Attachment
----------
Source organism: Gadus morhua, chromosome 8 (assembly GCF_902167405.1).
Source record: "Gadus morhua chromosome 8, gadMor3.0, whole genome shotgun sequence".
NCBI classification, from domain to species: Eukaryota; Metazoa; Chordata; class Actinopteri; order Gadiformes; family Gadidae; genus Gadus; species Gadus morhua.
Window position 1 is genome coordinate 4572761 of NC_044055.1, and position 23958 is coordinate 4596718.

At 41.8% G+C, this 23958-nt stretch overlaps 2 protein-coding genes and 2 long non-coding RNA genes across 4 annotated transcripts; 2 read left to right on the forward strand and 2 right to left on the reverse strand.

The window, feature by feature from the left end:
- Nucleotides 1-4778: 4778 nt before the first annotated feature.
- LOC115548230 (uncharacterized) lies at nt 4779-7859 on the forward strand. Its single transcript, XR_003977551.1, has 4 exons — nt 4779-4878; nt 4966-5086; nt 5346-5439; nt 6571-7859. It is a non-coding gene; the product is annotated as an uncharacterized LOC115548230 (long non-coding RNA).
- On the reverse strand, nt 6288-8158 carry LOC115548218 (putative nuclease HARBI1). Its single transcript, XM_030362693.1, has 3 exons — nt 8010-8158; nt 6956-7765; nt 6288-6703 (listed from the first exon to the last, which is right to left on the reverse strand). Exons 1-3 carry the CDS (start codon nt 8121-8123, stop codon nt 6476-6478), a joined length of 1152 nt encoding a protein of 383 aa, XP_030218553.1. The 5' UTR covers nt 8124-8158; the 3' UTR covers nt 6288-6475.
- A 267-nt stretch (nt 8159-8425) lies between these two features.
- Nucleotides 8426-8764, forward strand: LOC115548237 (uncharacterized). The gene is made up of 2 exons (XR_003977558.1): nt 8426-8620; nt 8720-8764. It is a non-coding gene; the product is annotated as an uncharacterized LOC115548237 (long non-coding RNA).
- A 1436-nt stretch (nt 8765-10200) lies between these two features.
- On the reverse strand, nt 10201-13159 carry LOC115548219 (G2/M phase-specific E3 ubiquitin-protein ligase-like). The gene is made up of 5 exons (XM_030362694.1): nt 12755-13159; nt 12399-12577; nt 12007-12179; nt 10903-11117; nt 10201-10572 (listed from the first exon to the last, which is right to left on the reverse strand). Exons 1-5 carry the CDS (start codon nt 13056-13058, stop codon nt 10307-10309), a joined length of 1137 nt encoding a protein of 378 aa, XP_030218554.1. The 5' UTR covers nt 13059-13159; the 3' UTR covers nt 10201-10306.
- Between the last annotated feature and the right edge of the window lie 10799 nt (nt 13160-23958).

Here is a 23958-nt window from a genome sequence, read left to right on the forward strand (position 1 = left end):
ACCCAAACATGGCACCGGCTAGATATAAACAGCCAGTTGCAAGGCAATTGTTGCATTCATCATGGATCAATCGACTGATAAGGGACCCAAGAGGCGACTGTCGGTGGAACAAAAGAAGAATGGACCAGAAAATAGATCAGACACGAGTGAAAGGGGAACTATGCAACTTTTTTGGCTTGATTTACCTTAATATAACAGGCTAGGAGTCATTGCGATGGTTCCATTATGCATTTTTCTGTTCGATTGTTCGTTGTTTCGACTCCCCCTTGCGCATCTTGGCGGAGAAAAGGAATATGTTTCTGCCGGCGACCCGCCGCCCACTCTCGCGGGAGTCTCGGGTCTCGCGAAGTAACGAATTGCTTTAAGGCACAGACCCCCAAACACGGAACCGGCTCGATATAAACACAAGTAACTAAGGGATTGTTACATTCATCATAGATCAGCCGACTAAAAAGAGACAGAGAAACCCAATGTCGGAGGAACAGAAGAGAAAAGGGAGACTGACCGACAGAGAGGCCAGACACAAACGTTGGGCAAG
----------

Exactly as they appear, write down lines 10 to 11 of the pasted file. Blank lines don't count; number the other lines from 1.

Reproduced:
- A 267-nt stretch (nt 8159-8425) lies between these two features.
- Nucleotides 8426-8764, forward strand: LOC115548237 (uncharacterized). The gene is made up of 2 exons (XR_003977558.1): nt 8426-8620; nt 8720-8764. It is a non-coding gene; the product is annotated as an uncharacterized LOC115548237 (long non-coding RNA).